And of course we’re very proud of our WNBA team (the Connecticut Sun). Unfortunately, they lost the championship, but they battled really hard. They had a tremendous season and we look forward to bringing them back next year and hopefully finishing it off.
We saw a change in the tribal leadership earlier this year. Is there still a big commitment from the tribe to the success of the entire gaming enterprise?
I can’t be prouder or happier to work with the tribal council that we have. But we have an election for our tribal leadership every two years. So there’s always some transition, whether it’s through retirement or people coming up through the ranks, like any politics.
The tribe has always been committed to Mohegan Sun. It’s their property, it’s their homeland, and they are exceptionally committed to the growth and overall well-being of the company.
What about sports betting in Connecticut?
From my perspective as the operator, we need to come to the realization that we now have Rhode Island and New York doing sports betting. And it’s not that sports wagering is the economic panacea that people were dreaming about, but it’s a competitive disadvantage for us. So if a guest has a spouse or family members who want to go enjoy a facility, but they want to lay a wager down on any particular game or sporting event, we could lose that guest, at least for that trip. So when you don’t have the full complement of product it’s a lost opportunity.
During the early days of gaming expansion, The Innovation Group was one of the major consulting companies that casinos turned to for feasibility studies and marketing analysis. Michael Soll spent several years with the company in those days, and returned five years ago after stints with Caesars Entertainment and Hard Rock.
Now, as president of the company, Soll is navigating a new world of market saturation and limited expansion to provide tribal, commercial and international casino companies with a path forward to organic growth. Soll spoke with GGB Publisher Roger Gros.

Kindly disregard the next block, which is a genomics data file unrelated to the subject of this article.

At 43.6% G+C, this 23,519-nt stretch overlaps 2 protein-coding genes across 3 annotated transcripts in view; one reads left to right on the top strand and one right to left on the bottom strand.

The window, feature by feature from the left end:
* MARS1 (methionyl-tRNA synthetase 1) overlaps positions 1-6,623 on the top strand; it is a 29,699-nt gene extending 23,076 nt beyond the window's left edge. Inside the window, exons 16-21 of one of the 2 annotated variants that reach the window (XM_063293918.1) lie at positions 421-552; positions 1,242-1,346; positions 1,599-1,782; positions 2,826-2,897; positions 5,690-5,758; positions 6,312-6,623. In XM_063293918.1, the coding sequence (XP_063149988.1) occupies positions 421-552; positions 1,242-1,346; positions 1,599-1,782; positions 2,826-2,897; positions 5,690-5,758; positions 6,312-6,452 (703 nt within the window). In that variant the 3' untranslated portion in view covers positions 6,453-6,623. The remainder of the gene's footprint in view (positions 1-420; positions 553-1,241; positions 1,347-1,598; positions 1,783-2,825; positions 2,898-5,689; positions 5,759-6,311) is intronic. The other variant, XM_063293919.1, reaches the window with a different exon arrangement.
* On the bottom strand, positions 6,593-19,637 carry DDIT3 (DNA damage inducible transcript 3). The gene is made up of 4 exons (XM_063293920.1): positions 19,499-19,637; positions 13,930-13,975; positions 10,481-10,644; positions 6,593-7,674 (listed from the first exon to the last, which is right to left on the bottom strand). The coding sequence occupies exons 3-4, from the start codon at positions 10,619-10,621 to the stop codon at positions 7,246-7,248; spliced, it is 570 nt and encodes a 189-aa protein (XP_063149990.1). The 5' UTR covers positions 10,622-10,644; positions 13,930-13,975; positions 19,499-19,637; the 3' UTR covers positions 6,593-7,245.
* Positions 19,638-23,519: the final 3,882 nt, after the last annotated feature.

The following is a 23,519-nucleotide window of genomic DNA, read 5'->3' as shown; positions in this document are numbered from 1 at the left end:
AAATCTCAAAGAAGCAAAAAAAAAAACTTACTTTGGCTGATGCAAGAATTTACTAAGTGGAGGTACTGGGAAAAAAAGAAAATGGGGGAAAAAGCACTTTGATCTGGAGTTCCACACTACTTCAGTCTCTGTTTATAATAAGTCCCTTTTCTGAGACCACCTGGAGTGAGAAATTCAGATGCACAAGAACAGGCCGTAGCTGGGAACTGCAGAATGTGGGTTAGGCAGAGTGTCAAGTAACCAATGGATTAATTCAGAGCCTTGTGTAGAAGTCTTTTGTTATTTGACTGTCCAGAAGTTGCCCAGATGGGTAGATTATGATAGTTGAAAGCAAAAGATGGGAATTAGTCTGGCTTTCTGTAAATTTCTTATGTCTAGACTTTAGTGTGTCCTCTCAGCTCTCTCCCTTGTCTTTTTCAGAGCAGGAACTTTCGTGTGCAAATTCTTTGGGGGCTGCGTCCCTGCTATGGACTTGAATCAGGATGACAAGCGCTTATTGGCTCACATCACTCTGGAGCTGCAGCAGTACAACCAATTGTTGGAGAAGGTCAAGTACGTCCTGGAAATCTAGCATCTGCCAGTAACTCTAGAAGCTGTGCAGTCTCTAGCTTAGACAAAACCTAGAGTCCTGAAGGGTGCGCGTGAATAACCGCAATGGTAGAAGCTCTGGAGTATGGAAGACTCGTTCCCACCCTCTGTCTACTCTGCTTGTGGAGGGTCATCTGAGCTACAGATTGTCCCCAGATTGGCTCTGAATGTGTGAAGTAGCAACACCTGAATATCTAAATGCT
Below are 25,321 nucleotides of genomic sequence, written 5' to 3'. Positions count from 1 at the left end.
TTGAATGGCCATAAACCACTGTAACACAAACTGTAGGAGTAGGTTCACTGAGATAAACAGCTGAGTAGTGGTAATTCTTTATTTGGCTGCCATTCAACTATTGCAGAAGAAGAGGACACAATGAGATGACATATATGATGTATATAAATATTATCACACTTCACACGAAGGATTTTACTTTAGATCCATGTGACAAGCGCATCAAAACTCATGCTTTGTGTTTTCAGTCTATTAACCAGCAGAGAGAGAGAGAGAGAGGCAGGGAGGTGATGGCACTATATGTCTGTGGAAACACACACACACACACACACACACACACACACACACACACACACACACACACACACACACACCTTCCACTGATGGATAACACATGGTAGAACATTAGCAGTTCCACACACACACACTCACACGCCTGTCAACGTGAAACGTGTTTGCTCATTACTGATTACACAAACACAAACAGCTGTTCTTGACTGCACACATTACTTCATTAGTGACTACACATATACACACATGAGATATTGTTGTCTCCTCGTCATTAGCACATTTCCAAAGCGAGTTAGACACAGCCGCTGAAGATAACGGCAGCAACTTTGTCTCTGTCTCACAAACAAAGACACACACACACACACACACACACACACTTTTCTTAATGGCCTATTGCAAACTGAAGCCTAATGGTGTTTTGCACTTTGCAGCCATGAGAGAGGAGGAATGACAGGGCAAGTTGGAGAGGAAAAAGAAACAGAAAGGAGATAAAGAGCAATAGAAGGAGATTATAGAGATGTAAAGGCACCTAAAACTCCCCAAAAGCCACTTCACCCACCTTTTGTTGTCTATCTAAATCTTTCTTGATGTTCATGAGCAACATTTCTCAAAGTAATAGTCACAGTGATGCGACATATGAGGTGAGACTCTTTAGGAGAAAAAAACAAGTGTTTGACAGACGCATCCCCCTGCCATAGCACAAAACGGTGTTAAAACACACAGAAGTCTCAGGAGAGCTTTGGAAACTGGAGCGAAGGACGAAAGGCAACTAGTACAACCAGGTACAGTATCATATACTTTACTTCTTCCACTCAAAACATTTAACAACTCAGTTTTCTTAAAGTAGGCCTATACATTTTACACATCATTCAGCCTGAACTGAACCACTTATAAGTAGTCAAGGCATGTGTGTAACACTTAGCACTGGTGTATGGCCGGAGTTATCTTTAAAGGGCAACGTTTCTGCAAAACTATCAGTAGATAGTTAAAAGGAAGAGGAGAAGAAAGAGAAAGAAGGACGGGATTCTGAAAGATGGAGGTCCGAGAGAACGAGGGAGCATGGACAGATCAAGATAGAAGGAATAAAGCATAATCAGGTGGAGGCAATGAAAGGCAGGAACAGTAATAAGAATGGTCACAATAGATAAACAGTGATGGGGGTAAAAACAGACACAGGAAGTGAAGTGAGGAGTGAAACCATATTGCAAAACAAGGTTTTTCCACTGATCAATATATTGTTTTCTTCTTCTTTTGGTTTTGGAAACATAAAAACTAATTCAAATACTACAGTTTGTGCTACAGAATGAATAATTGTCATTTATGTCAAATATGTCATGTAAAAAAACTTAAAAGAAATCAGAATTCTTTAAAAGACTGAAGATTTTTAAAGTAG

GGB: The Innovation Group has had an exciting year, with lots of success and accomplishments. What stands out for you?
Michael Soll: We really solidified our fourth partner and our Las Vegas presence through Brian Wyman. His joining us as a partner is symbolic of the major shifts we’ve had under way for the last four or five years, moving into data analytics and marketing analytics, which has become our window into most new technologies and gaming platforms, whether it’s online, sports betting or traditional operations.
We also were honored to be selected by Virginia’s Joint Legislative Audit and Review Commission to provide, with our partners at RMC Legal, much of the background research they relied on for their “Gaming in the Commonwealth” report. Market analysis and feasibility has long been the bread and butter of this company, and it was fulfilling to bring that expertise to a new category of client.
And, of course, through our relationship with GGB, we’ve had a stellar response to this year’s Emerging Leaders program. These young leaders are really starting to interact with one another through get-togethers and meetups at different conferences all over the world. It’s very organic.